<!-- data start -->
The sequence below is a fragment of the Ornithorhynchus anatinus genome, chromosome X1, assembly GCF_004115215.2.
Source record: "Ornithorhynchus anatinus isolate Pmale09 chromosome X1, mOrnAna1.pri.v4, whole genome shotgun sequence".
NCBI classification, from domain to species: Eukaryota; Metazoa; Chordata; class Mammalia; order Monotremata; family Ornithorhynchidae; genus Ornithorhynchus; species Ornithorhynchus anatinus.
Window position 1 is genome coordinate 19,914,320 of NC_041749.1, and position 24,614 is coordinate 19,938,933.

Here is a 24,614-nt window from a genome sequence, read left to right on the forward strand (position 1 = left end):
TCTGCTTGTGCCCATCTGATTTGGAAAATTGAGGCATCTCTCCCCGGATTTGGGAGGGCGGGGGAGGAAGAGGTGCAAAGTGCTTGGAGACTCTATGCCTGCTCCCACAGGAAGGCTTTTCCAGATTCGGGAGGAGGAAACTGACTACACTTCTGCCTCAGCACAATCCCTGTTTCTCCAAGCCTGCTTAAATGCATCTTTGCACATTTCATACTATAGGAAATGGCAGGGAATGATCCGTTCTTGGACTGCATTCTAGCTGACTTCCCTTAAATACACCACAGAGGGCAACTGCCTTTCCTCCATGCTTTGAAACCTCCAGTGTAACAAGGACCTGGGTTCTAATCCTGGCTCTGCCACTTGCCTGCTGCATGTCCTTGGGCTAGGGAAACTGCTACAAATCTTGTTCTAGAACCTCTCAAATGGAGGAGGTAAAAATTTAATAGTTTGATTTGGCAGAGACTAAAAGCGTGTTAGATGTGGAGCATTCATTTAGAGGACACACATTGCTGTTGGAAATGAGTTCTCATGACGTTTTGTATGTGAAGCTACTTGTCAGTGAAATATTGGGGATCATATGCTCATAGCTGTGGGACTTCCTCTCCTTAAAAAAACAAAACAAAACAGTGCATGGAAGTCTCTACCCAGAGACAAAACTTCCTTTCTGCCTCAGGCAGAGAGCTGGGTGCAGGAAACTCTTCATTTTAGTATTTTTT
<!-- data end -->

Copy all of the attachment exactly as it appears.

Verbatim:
The sequence below is a fragment of the Ornithorhynchus anatinus genome, chromosome X1, assembly GCF_004115215.2.
Source record: "Ornithorhynchus anatinus isolate Pmale09 chromosome X1, mOrnAna1.pri.v4, whole genome shotgun sequence".
NCBI classification, from domain to species: Eukaryota; Metazoa; Chordata; class Mammalia; order Monotremata; family Ornithorhynchidae; genus Ornithorhynchus; species Ornithorhynchus anatinus.
Window position 1 is genome coordinate 19,914,320 of NC_041749.1, and position 24,614 is coordinate 19,938,933.

Here is a 24,614-nt window from a genome sequence, read left to right on the forward strand (position 1 = left end):
TCTGCTTGTGCCCATCTGATTTGGAAAATTGAGGCATCTCTCCCCGGATTTGGGAGGGCGGGGGAGGAAGAGGTGCAAAGTGCTTGGAGACTCTATGCCTGCTCCCACAGGAAGGCTTTTCCAGATTCGGGAGGAGGAAACTGACTACACTTCTGCCTCAGCACAATCCCTGTTTCTCCAAGCCTGCTTAAATGCATCTTTGCACATTTCATACTATAGGAAATGGCAGGGAATGATCCGTTCTTGGACTGCATTCTAGCTGACTTCCCTTAAATACACCACAGAGGGCAACTGCCTTTCCTCCATGCTTTGAAACCTCCAGTGTAACAAGGACCTGGGTTCTAATCCTGGCTCTGCCACTTGCCTGCTGCATGTCCTTGGGCTAGGGAAACTGCTACAAATCTTGTTCTAGAACCTCTCAAATGGAGGAGGTAAAAATTTAATAGTTTGATTTGGCAGAGACTAAAAGCGTGTTAGATGTGGAGCATTCATTTAGAGGACACACATTGCTGTTGGAAATGAGTTCTCATGACGTTTTGTATGTGAAGCTACTTGTCAGTGAAATATTGGGGATCATATGCTCATAGCTGTGGGACTTCCTCTCCTTAAAAAAACAAAACAAAACAGTGCATGGAAGTCTCTACCCAGAGACAAAACTTCCTTTCTGCCTCAGGCAGAGAGCTGGGTGCAGGAAACTCTTCATTTTAGTATTTTTT